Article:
When icing this cake, keep in mind that the goal is to create texture. This is one cake that does not need to be smooth, and yes, my girls enjoyed creating “mud” out of icing with their fingers. They cut off some of the tops of the muffins so that the hills had flat surfaces. Some they left rounded. There were no pictures to meticulously follow; this cake evolved creatively!
You can make dirt/mud using crushed Oreos or crumbled chocolate cake. We also used crumbled Vanilla Wafers for light colored rock and sand. This cake was very fun to make, de-militarize, and eat!
Families brought in food from Germany, Italy, Japan and Russia. We discussed having US, French and British food as well. However, we felt we were more familiar with these foods and our kids like to try new things. So, we enjoyed lasagna (Italy), sushi (Japan), stroganoff (Russia) and potatoes and sauerkraut (Germany). We had a variety of breads as well as Russian tea cookies. The food was delicious!
For most of the evening, our only agenda was enjoying one another’s company. We are blessed with a wonderful group of homeschooling families!
And finally, The Game:
We played a very fun game of Jeopardy. So that all students, no matter their age, could play, we prepared questions for each level: lower grammar, upper grammar, dialectic, rhetoric and parent. Questions were written on index cards and placed inside colorful library pockets mounted on the game board. We divided into two teams, the Axis and Allies, of course! Points were determined by rolling a dice. The team that rolled decided what level question and what category they wanted, and only students of the level selected could answer. If the team could not answer, the other team received a chance to do so and win the points. If that team couldn’t answer, the turn returned to the original team and at that point, they could ask another level of students to help them. We asked that the children of each level take turns being the spokesperson for their team because all of the children wanted a chance to answer the questions. Some questions received double points. We did not allow a team to keep answering questions if they got the correct answer. This was a game of luck (rolling dice and double point questions ensured the “luck” part), but it was fun because it moved fairly quickly, and both teams and all levels experienced success in getting correct answers and stealing points.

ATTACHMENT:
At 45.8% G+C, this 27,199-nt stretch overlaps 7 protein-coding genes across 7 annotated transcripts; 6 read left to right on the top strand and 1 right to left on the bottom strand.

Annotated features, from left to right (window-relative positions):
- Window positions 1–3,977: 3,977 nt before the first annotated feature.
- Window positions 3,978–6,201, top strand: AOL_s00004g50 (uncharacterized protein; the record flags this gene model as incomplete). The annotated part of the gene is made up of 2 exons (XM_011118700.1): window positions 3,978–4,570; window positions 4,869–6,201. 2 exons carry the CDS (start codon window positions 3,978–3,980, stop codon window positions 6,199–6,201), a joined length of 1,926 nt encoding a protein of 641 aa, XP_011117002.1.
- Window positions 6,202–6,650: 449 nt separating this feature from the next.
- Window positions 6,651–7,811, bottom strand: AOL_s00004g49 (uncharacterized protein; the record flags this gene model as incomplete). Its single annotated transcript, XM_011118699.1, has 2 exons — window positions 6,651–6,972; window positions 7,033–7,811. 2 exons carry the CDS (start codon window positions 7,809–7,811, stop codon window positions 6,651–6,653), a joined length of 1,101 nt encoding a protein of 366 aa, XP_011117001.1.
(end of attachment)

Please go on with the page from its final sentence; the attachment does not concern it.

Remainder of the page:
Here is a picture of the game board –
The library pockets were purchased here and attached to a tri-fold styrofoam board with rubber cement. As you can see, each level (parent, rhetoric, dialectic, upper grammar and lower grammar) is color-coded. The questions came from the homework thinking questions and evaluations.
Hubby kept score. He also timed each team once the question was asked. They only had 30 seconds to consult with their team mates and answer the question. I think the Axis powers won, but to the Allies defense, they received no “double-score” bonus points. Speaking of the double points, if we play this game again, I will make the double-point cards a different color. I marked them with a little star, but I’m afraid that as I led the game, I may have missed a few.
This was a fun evening! It was encouraging for the students to realize that they could answer questions designated for the parents. Nothing was more precious than seeing the little lower grammars jumping up and down in anticipation of answering their special questions.
Again, there is always more to learn and always more to do, but at the end of the night, we walked away feeling pretty smart! What a fun way to end the second unit of Year 4!